In a panic, Farim ran into the grasslands and climbed up a tree to hide. However, the tree was already sheltering another Dinka boy, and both were spotted by the Baggara horseman who was pursuing the fugitives. They were brought back to the encampment where Farim and his mother caught sight of each other. Though hoping to stay together, Aquid and her daughters wound up with different enslavers, and eventually were separated, never to be seen again. Aquid knew the slavers didn’t like keeping mother and children together, but she persuaded her slaver to trade one of his young captives to Farim’s slaver in exchange for her son — without letting him know they were related — so that at least the two of them could face the bleak future of enslavement together.
After an arduous trip from the Bahr al-Ghazal region, during which additional Dinka clans (the Twic, among them) were attacked and enslaved, Farim and Aquid arrived in El Obeid, the capital of Kordofan. They were left in the compound of Assemani (Uthman), an agent for the principal slaver who was named Abdallahi. Assemani treated him and his mother relatively well. It was Assemani who gave him a new name, “Surur” (Sorur), which means happiness. It was a common name given to [enslaved people] at the time.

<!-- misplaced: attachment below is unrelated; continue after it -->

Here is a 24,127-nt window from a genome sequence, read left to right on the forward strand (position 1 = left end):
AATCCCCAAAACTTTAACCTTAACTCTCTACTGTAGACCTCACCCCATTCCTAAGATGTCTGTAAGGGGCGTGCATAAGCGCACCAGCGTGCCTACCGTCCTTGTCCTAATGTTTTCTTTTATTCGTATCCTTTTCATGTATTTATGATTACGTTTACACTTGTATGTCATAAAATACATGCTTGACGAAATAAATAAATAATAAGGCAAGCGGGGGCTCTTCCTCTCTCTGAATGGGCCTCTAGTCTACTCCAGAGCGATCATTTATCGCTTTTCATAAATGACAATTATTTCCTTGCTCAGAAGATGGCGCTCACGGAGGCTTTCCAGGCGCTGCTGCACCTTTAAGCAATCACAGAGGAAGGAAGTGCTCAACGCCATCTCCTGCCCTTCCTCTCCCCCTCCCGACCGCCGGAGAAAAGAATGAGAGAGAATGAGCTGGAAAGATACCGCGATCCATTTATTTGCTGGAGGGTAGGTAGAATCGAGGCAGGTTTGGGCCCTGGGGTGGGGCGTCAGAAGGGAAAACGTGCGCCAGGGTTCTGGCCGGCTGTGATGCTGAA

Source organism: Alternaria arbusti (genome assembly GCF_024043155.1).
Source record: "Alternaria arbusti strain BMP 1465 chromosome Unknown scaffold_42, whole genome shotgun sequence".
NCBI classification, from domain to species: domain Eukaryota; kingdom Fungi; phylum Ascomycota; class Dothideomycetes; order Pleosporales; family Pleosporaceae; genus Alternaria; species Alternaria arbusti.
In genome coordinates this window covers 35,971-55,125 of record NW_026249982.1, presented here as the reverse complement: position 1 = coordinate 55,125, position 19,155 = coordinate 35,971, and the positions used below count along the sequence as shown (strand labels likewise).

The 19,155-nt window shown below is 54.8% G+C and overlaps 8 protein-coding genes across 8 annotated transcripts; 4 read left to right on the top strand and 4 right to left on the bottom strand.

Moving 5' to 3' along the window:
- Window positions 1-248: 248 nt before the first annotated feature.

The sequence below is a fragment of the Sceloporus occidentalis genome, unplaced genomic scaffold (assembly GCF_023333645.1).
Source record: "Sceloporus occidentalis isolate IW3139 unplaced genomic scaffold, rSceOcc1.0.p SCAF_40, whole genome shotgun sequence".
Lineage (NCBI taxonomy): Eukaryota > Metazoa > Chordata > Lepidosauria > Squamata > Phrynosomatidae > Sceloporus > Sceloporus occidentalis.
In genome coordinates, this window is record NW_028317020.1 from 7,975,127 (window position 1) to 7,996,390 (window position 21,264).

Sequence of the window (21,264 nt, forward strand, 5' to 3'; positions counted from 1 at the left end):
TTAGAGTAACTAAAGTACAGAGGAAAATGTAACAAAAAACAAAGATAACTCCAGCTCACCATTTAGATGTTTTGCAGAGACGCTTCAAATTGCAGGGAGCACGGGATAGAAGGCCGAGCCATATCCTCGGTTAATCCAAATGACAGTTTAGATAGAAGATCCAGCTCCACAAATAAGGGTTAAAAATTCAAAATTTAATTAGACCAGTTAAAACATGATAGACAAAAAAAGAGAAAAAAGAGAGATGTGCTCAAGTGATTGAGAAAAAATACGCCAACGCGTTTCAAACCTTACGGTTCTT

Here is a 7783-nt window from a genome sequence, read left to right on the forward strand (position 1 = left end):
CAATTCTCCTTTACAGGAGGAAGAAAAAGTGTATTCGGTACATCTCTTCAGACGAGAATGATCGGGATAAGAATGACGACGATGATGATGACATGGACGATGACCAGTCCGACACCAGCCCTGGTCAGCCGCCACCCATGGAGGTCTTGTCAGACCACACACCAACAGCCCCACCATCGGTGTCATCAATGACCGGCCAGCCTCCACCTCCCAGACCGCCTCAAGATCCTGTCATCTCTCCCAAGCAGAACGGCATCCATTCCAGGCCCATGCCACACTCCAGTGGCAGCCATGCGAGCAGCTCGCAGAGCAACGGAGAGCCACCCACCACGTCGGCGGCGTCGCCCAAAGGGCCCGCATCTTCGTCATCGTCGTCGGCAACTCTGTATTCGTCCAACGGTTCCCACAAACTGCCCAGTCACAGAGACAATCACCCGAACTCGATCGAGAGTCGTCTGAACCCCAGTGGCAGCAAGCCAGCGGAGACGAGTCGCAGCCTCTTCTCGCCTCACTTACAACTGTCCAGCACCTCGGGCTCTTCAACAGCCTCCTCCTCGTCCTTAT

Sorur remained enslaved for two years. He served his enslaver in a variety of capacities — shepherd, doorman, shopkeeper, tailor — and was often entrusted with special duties. Assemani and Abdallahi decided to return to the South Sudan on a new slaving expedition, and Aquid volunteered to go as the cook on the chance she might find her daughters and bring them back. Assemani didn’t agree with this idea, and so both she and Farim remained in the camp.
However, shortly before Assemani and Abdallahi were due to return, Farim or Sorur (as he was now called), was accused of a minor crime and threatened with a harsh punishment. He feared for his life and decided to escape, either into the grasslands to die or to the newly established Comboni mission house in El Obeid where he understood that [enslaved people] were given refuge. (He also feared he might be eaten, as this was rumored about whites among Sudanese slaves.)
He opted to take his chances with the missionaries. He was welcomed into the house by then-Monsignor Daniel Comboni, who was then in El Obeid and later repeatedly protected Farim against his former [enslaver]. In a dramatic scene, Assemani brought Aquid to the mission in an effort to persuade him to return to servitude. Farim refused, and Aquid angrily turned her back on him, saying in harsh terms that she would never see him again. Indeed, he never saw her again and no doubt their last scene together could never be forgotten.
Joining the Mission Sorur started learning Italian and Arabic at the Catholic mission in El Obeid, and also began catechism classes. He was baptized by Comboni himself in 1874. Comboni had become his mentor and had given him his name; henceforth he was known as Daniel Sorur. He studied for a further year at the Khartoum Mission School, and then was selected in 1876, along with Arturo Morzal, a formerly enslaved man from Darfur, to be sent to Verona for further studies.